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Mac® Security Bible by Joe Kissell

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7.13. Bluetooth Sharing

The final category of sharing in the Sharing pane of System Preferences is Bluetooth. Bluetooth is a wireless communication standard designed for relatively low-speed data transfer over short distances. It's often used for peripherals such as keyboards, mice, and headsets. All current Macs have Bluetooth transceivers, as do the vast majority of cell phones and many other electronic gadgets. Although Bluetooth doesn't have the bandwidth or range of Wi-Fi, because it's so common and so easy to set up, it's an ideal way to share files and data when other routes are unavailable.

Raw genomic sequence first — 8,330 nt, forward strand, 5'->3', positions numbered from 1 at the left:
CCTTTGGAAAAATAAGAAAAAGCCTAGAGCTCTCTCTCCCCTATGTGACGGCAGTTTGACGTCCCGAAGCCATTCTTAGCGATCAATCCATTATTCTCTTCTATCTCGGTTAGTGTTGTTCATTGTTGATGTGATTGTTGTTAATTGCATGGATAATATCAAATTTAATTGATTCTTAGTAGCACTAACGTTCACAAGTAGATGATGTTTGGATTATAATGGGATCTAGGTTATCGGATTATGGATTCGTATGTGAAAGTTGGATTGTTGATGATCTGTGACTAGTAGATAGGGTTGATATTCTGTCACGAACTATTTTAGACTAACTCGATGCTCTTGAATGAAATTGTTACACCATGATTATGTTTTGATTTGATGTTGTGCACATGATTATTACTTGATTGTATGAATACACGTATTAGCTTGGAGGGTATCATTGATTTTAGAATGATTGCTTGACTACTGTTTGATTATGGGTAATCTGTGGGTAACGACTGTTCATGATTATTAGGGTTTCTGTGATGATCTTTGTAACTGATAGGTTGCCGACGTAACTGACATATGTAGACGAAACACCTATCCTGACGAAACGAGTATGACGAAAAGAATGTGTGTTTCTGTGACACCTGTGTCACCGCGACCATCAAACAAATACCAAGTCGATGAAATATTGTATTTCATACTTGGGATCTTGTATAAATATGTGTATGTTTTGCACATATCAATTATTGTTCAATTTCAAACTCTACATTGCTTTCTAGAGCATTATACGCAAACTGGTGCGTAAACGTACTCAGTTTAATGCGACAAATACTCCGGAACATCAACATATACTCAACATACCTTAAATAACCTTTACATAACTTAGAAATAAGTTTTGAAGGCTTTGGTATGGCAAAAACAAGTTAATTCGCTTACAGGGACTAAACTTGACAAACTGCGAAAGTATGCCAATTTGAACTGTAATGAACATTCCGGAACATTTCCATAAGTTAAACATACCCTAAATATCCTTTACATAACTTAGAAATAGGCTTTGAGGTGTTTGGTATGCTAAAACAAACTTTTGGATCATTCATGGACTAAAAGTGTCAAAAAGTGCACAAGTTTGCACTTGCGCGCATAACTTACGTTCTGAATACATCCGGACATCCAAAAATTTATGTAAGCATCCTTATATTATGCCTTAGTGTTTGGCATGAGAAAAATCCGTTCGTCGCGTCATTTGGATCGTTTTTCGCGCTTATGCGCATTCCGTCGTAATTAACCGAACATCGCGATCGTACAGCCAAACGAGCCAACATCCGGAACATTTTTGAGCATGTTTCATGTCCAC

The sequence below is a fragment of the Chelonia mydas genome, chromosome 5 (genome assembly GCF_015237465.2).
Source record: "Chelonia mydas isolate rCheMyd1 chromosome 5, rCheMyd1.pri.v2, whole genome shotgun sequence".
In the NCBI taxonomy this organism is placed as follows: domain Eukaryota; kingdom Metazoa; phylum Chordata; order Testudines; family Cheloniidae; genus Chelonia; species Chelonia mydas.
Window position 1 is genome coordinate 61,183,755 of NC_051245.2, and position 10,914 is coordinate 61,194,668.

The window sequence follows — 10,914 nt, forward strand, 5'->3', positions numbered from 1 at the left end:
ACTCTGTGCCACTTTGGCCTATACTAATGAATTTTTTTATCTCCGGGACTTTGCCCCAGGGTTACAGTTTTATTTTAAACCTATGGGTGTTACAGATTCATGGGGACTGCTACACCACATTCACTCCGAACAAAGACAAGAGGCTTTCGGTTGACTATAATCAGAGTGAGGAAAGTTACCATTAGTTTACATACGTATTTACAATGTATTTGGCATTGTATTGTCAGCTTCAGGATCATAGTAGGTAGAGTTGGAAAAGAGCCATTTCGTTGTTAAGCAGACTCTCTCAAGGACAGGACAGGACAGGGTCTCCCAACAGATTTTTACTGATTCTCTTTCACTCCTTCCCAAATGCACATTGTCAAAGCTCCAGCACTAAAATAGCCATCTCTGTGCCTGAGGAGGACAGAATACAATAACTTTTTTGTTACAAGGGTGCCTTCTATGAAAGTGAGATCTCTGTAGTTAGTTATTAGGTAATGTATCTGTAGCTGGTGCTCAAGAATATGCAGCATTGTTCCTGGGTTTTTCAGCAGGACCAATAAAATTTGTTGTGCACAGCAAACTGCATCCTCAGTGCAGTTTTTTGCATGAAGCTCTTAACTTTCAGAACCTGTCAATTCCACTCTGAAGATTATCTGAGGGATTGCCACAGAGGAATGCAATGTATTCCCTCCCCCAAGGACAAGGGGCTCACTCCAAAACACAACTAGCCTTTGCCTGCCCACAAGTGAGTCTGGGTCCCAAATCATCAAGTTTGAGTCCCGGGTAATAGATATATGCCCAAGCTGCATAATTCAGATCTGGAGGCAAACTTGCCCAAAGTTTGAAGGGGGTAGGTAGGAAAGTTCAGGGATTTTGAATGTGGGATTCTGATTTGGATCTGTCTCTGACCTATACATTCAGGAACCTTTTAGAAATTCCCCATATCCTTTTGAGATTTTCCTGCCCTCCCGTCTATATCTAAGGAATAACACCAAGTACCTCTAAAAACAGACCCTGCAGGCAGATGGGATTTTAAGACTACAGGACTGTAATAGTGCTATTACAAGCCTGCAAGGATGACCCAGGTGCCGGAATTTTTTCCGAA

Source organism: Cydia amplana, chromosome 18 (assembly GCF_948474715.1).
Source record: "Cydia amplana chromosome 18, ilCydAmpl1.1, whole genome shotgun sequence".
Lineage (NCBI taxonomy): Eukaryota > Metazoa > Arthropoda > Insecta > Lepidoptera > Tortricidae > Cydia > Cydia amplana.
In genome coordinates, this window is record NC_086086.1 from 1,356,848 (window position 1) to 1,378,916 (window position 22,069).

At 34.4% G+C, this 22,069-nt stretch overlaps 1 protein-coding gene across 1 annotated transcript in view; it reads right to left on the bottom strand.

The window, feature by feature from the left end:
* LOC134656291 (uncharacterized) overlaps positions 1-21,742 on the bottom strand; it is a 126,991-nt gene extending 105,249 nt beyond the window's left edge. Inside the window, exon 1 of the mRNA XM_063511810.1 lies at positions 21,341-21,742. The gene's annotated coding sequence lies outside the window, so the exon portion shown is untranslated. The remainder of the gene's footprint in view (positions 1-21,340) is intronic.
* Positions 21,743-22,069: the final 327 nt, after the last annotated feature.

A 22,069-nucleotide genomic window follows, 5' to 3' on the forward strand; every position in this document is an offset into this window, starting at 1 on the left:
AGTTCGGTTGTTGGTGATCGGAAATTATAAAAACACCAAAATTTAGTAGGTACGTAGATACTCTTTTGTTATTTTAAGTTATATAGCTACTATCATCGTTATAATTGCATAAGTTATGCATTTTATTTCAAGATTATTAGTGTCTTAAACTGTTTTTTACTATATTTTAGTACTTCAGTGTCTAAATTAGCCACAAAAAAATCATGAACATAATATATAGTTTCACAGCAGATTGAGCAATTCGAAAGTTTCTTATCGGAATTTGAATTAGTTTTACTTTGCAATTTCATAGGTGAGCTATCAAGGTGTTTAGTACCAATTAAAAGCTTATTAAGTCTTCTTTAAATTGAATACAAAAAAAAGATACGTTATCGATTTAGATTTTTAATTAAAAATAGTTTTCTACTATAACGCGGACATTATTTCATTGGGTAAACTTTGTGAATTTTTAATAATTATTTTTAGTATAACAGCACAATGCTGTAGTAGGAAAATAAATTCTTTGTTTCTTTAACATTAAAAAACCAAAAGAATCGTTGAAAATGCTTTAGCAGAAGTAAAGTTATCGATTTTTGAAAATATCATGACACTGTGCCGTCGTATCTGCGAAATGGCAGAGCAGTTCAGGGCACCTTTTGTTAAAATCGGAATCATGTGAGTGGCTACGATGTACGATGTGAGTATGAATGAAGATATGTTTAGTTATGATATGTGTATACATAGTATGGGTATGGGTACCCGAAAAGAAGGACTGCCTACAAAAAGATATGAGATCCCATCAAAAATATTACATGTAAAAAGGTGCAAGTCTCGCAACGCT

Bluetooth security depends primarily on the concept of pairing. When you pair two devices, they confirm their identity to each other and thereafter can freely exchange information. Unpaired devices may be able to see each other but usually can't connect. For example, if you want to use a Bluetooth headset with your cell phone, you must perform a procedure that stores information about your phone in your headset and vice versa. If this procedure weren't required, someone else could use his or her headset to listen in on your conversations!

Pairing, in turn, requires that one device be able to detect the other and learn its name and unique identifier. When a Bluetooth device broadcasts its ID so that other devices can detect it, it's said to be discoverable. Typically, you make a device discoverable only for a short period of time (perhaps two or three minutes) — just long enough to pair ...

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